Debbie Rotolo’s mother, 97-year-old Mary Pullara, worked 25 years in the personnel office of the Tampa Police Department. She brought her young daughter to the office occasionally and to a lot of city employee picnics and other gatherings.
"So I feel like I’ve been with the city since I was born,'' she said.
Rotolo, 60, retired this month after 42 years with the city. She was there through seven administrations, starting with Mayor Bill Poe, and served as executive aide to chiefs of staff for four mayors.
She got a job as a clerk in the police department in 1978 through a program to provide summer jobs for teenagers. Starting salary: $2.73 per hour. She was hired full-time, and seven years later went to work in the mayor’s office as executive aide to Public Safety Administrator Robert L. Smith. That was during the term of Mayor Bob Martínez, who resigned to make a successful run for governor. Rotolo worked 10 years in what became the Parks & Recreation Department, returning to the mayor’s office during Pam Iorio’s term.
She talked with the Tampa Bay Times about the job and the memories.
What was the first day on the job in the mayor’s office like?
Mayor Martínez came over that morning and welcomed me to the floor, and I was just like, oh my gosh, the mayor just came by my cubicle! And I just thought that was so personable, that he would take time out of his busy schedule to acknowledge that it was my first day of work. So I knew then that I was around good people.
Next you worked for the Tampa’s first woman to serve as mayor, Sandra Freedman. Memories?
She would come by with her little black book and say, "We drove by this street. There was a pothole. Can you make sure it gets filled? She was very detail-oriented like that. She knew everybody’s name and we had daily interaction with her. ... There was Sherry and Marion and I and Viola, we were the executive aides on the floor, and she would often come to us with any issues she had noted out in the community.
Her driver at the time was Bob Seth, the security detail. We would tell him, "Don’t take her back by that street for a day or two to give us time to correct it.'' She would not be happy if it wasn’t corrected pretty quick.
Mayor Bob Buckhorn, in those days, was a special assistant to Freedman, and worked in your area. What was that like?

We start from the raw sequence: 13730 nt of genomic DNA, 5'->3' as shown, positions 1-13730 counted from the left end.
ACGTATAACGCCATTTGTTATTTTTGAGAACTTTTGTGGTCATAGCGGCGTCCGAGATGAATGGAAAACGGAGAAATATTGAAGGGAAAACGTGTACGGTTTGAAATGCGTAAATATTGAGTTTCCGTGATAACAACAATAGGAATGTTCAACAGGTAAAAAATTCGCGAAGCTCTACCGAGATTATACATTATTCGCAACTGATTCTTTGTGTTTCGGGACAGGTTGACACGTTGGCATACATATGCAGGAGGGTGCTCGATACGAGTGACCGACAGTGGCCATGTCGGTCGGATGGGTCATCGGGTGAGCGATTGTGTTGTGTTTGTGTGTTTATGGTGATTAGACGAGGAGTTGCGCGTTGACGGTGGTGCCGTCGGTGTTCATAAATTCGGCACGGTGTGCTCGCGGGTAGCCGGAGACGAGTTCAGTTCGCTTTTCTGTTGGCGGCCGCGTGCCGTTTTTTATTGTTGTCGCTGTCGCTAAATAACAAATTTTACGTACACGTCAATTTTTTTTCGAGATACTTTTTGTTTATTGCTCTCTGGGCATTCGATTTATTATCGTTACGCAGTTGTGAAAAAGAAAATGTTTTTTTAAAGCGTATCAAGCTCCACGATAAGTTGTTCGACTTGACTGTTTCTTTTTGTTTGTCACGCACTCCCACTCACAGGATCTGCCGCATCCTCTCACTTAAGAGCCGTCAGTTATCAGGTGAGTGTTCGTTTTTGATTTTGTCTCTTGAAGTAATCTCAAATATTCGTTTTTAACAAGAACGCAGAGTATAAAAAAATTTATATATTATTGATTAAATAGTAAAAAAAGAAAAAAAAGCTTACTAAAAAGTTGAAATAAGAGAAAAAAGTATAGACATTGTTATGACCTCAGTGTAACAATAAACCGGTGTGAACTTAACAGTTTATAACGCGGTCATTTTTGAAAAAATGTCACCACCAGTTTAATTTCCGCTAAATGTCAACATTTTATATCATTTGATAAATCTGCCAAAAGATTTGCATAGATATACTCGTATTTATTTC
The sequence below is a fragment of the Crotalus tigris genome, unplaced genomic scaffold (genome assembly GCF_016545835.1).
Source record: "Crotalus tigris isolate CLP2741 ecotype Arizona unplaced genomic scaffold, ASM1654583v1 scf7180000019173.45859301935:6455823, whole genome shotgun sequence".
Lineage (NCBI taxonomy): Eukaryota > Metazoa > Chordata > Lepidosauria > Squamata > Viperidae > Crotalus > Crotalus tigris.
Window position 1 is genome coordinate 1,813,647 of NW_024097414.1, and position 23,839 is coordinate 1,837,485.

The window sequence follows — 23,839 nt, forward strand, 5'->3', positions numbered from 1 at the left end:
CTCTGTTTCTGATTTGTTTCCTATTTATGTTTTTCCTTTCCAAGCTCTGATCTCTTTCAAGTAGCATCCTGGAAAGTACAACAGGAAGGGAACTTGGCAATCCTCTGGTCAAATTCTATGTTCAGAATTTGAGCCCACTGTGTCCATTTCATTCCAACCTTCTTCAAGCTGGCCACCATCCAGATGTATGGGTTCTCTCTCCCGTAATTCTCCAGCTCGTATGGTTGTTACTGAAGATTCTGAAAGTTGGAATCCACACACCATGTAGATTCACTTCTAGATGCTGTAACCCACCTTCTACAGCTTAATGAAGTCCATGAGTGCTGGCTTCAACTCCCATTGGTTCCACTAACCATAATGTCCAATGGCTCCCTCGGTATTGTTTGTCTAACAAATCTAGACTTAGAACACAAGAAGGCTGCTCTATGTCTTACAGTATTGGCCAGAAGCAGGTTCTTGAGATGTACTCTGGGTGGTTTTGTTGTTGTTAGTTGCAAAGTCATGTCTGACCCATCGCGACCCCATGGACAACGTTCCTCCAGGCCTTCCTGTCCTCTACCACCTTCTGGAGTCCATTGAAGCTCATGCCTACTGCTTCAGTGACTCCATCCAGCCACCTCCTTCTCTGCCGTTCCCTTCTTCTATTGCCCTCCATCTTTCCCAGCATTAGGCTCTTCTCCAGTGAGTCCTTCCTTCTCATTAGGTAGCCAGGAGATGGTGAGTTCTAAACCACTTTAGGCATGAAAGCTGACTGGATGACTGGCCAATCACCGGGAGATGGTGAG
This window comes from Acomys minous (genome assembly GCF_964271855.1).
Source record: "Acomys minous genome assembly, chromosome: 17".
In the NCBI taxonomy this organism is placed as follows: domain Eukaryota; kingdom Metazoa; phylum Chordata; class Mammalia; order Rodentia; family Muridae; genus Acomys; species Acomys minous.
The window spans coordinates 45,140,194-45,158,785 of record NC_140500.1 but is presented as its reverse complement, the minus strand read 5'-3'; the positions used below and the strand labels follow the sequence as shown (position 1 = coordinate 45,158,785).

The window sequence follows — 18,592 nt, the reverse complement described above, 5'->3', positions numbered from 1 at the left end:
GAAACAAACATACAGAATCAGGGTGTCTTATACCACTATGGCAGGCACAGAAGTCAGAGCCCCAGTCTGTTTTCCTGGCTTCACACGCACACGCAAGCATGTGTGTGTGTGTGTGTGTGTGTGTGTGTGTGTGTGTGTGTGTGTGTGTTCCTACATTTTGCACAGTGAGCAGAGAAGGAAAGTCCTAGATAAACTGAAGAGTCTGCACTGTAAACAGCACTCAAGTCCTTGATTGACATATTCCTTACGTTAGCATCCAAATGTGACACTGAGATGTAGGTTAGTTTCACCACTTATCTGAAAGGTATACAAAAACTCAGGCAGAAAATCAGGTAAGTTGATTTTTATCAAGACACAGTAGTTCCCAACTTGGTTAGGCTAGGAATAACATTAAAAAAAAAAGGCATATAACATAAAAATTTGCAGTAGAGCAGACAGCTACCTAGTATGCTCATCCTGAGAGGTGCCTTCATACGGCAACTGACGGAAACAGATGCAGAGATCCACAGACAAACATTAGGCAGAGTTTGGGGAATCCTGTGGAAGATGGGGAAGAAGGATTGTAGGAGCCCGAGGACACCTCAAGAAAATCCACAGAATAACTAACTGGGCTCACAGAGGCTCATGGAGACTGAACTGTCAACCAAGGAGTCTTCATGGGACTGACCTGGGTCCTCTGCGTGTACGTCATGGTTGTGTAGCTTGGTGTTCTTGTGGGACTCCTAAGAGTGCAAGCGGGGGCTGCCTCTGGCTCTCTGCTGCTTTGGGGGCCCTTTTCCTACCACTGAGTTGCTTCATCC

His office was directly across from my cubicle. We were all young at the time. We tormented him. He tormented us. He often called us slackers. That was his favorite word at the time. … Little did we know he would come back and serve as our mayor.
You made a cameo on the national news when the Republican National Convention was in Tampa. How did that happen?
I forget which of the major news outlets wanted to set up and interview (Buckhorn). … I jokingly said (to) him, “You’ve been on the news a lot. Can I be in the background?” You know, just being silly. And he said, "Sure.'' ...
So anyway, I really didn’t think it was going to happen, but he walked out with a folder and opened it, and we were acting like we were discussing a blank folder. And the cameraman was taking the picture. ... So I was so proud that I had asked to be on the news. I told him, "You’re such a good sport, mayor. Thanks for letting me do that.''
"Oh, my pleasure,'' he said.
You said you probably served cake to Police Chief Jane Castor at a police department celebration when she was a new recruit. As mayor, she attended a celebration of your "graduation'' – to retirement.
The mayor came up and read her letter of appreciation to me. I have it on a plaque here. Also Charlie Miranda, city councilman, came and gave me a council commendation. And, of course (Castor chief of staff) John Bennett and (Buckhorn chief of staff) Dennis Rogero were there, so they said some nice words. Then I was able to speak for a little bit.
I had my family with me. My husband, Steve, worked with the city for 20 years. … He worked in code enforcement. And then my brother Freddie had worked at the police department, too, for nearly 40 years. … And my stepbrother Jim worked in the budget office for 14 years. So, all in all, between my mom, my brother and my husband and my stepbrother, we have a total of 141 years with the city. Charlie Miranda pointed that out.
You’ve watched the city grow, as you say, from one tall building.
During (Martínez') time, they started the Performing Arts Center and the Tampa City Center Quad Block, so there was a lot of economic development going on at the time. ...
The beautiful aquarium and the convention center were built (during Freedman’s) time …
Then, of course, Mayor (Dick) Greco pitched the half-penny community investment tax. That was kind of controversial at the time. But I moved to Parks & Rec then, and they really benefited from that tax. ...
In Mayor Iorio’s time, (it) was wonderful that the Riverwalk got started on the east side. And now it’s exciting that they’re going to try to finish it up on the west side.
You saw some celebrities during your time in the mayor’s office, but a high point, you say, was Queen Elizabeth’s visit?
I know we had a parade for her coming down Franklin Street, and that was really exciting. ... (The queen and Mayor Freedman) walked down Franklin Street for a few blocks for people to wave. ... The mayor did bring her over to where we were standing, and she mentioned that this was her team, so we got to see her close up. That was really awesome.